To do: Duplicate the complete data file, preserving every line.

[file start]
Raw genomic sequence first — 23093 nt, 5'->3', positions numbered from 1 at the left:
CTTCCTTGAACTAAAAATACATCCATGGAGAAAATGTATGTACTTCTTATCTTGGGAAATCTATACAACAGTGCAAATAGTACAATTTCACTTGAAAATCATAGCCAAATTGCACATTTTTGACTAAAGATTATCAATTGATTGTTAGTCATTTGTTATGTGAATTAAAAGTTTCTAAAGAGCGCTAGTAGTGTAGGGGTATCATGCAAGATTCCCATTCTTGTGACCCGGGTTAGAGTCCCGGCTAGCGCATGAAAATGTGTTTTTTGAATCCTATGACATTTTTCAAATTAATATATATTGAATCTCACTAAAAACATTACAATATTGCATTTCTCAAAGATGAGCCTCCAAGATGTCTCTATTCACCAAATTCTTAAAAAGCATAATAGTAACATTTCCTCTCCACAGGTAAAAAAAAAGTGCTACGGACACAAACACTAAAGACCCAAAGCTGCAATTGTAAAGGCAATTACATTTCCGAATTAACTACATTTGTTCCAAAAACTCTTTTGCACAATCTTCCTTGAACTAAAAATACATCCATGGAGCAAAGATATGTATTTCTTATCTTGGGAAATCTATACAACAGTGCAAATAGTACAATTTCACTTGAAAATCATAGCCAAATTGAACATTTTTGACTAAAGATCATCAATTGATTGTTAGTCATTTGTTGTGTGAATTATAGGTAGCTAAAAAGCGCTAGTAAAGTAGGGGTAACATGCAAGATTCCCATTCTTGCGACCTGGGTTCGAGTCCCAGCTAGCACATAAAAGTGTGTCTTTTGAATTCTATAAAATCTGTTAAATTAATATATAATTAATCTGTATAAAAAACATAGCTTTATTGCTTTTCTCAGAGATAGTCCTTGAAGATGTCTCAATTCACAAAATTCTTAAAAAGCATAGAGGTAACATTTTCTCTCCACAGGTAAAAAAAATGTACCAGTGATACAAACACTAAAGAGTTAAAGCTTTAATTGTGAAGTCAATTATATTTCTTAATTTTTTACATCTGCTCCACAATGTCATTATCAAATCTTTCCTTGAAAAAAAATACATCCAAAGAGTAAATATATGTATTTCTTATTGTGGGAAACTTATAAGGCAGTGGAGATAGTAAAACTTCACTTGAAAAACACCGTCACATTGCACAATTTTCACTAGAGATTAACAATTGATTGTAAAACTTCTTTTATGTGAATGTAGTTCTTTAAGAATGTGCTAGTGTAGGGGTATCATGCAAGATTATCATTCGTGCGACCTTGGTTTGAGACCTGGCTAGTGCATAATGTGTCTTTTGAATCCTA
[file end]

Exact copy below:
Raw genomic sequence first — 23093 nt, 5'->3', positions numbered from 1 at the left:
CTTCCTTGAACTAAAAATACATCCATGGAGAAAATGTATGTACTTCTTATCTTGGGAAATCTATACAACAGTGCAAATAGTACAATTTCACTTGAAAATCATAGCCAAATTGCACATTTTTGACTAAAGATTATCAATTGATTGTTAGTCATTTGTTATGTGAATTAAAAGTTTCTAAAGAGCGCTAGTAGTGTAGGGGTATCATGCAAGATTCCCATTCTTGTGACCCGGGTTAGAGTCCCGGCTAGCGCATGAAAATGTGTTTTTTGAATCCTATGACATTTTTCAAATTAATATATATTGAATCTCACTAAAAACATTACAATATTGCATTTCTCAAAGATGAGCCTCCAAGATGTCTCTATTCACCAAATTCTTAAAAAGCATAATAGTAACATTTCCTCTCCACAGGTAAAAAAAAAGTGCTACGGACACAAACACTAAAGACCCAAAGCTGCAATTGTAAAGGCAATTACATTTCCGAATTAACTACATTTGTTCCAAAAACTCTTTTGCACAATCTTCCTTGAACTAAAAATACATCCATGGAGCAAAGATATGTATTTCTTATCTTGGGAAATCTATACAACAGTGCAAATAGTACAATTTCACTTGAAAATCATAGCCAAATTGAACATTTTTGACTAAAGATCATCAATTGATTGTTAGTCATTTGTTGTGTGAATTATAGGTAGCTAAAAAGCGCTAGTAAAGTAGGGGTAACATGCAAGATTCCCATTCTTGCGACCTGGGTTCGAGTCCCAGCTAGCACATAAAAGTGTGTCTTTTGAATTCTATAAAATCTGTTAAATTAATATATAATTAATCTGTATAAAAAACATAGCTTTATTGCTTTTCTCAGAGATAGTCCTTGAAGATGTCTCAATTCACAAAATTCTTAAAAAGCATAGAGGTAACATTTTCTCTCCACAGGTAAAAAAAATGTACCAGTGATACAAACACTAAAGAGTTAAAGCTTTAATTGTGAAGTCAATTATATTTCTTAATTTTTTACATCTGCTCCACAATGTCATTATCAAATCTTTCCTTGAAAAAAAATACATCCAAAGAGTAAATATATGTATTTCTTATTGTGGGAAACTTATAAGGCAGTGGAGATAGTAAAACTTCACTTGAAAAACACCGTCACATTGCACAATTTTCACTAGAGATTAACAATTGATTGTAAAACTTCTTTTATGTGAATGTAGTTCTTTAAGAATGTGCTAGTGTAGGGGTATCATGCAAGATTATCATTCGTGCGACCTTGGTTTGAGACCTGGCTAGTGCATAATGTGTCTTTTGAATCCTA